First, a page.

If you’re thinking of expanding your business globally, your best tools may be adaptability, listening skills and patience.
And a good dose of modesty can’t hurt.
That’s the advice of more than two dozen top executives of Quebec-based and European multinational firms, including Hugo Boss, Bombardier and SNC-Lavalin.
Their tips come in a new 72-page report by Montreal business consultant Dominic Deneault, who conducted interviews with the CEOs and other senior executives.
“The vast majority of Canadian businesses, even the smallest ones, feel the effects of globalization,” Deneault says. “But most don’t do anything about it, such as expanding into the global marketplace.”
Have the right state of mind
The key, he says, is realizing that “globalization is a state of mind.” And step one is having the right state of mind. “The globalization game is being played on a field less than 15 centimetres wide—namely the grey matter between your ears,” says Deneault, who founded the consulting firm Trebora Conseil.
He says successful executives share certain traits that are crucial for doing well in international business. Without these skills, he says, many entrepreneurs spend two or three years trying to expand globally without success and give up.
Pick up on cultural cues
The good news, he says, is you can learn the traits with a little effort.
Among the most important is adaptability to other cultures and being able to pick up on cultural cues.
Deneault tells the story of how Canadian Denis Hébert was chosen to head a large U.S. unit of $4-billion Swedish lock maker ASSA ABLOY. Before the Swedes settled on Hébert, they had rejected several U.S. candidates who, Hébert says, “wanted to impose their vision of the world, which was a turnoff for the Swedes.”
Hébert won them over with his lower-key approach. “I quickly developed affinities with the Swedes,” he told Deneault, whose study was sponsored by the Caisse de dépôt et placement du Québec, the province’s giant pension-fund manager. “Listening to others and adapting to different cultures come naturally to me.”
Those traits also helped Hébert expand sales sevenfold in the past decade, with most of the new business coming from outside the U.S.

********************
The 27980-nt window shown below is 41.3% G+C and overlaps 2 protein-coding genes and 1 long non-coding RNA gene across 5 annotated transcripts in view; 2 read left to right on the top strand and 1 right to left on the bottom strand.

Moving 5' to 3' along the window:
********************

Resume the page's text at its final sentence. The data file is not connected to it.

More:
Here are some other vital traits for global entrepreneurs:
- Modesty: Rein in your pride, and be aware of your weaknesses.
- International negotiating skills: It’s important to be able to manage conflicts and misunderstandings.
- Cultural awareness: Respect cultural and individual differences. Avoid stereotyping.
- Open-mindedness: Be curious about new things, and take a deep interest in others.
Also important, Deneault says, is learning about the formalities of a host country’s culture. These include appropriate greetings and dress code; rules about personal space (How close do people stand? Do they shake hands and how?); gestures (Are there any that are vulgar or rude?); dining etiquette (What are good table manners? Who should sit next to whom? Who should be invited?); and gifts (Are gifts usual? Are some inappropriate?).
How do you learn all this and acquire the traits for international success? Deneault offers these tips:
- Make an effort to learn the local language;
- Read the history of the countries you are doing business in;
- Travel (both for business and pleasure);
- Visit other entrepreneurs in the host country and learn from local partners;
- Hire local consultants and agents help you learn as quickly as possible;
- Use the expertise and services of Canadian embassies, consulates and trade missions.
In short, if you’re open to the world, there’s a good chance it will be open to you.
Deneault’s report is titled The Transnational Corporation: Developing the DNA of a Global Player. Copies can be downloaded from the Caisse's website.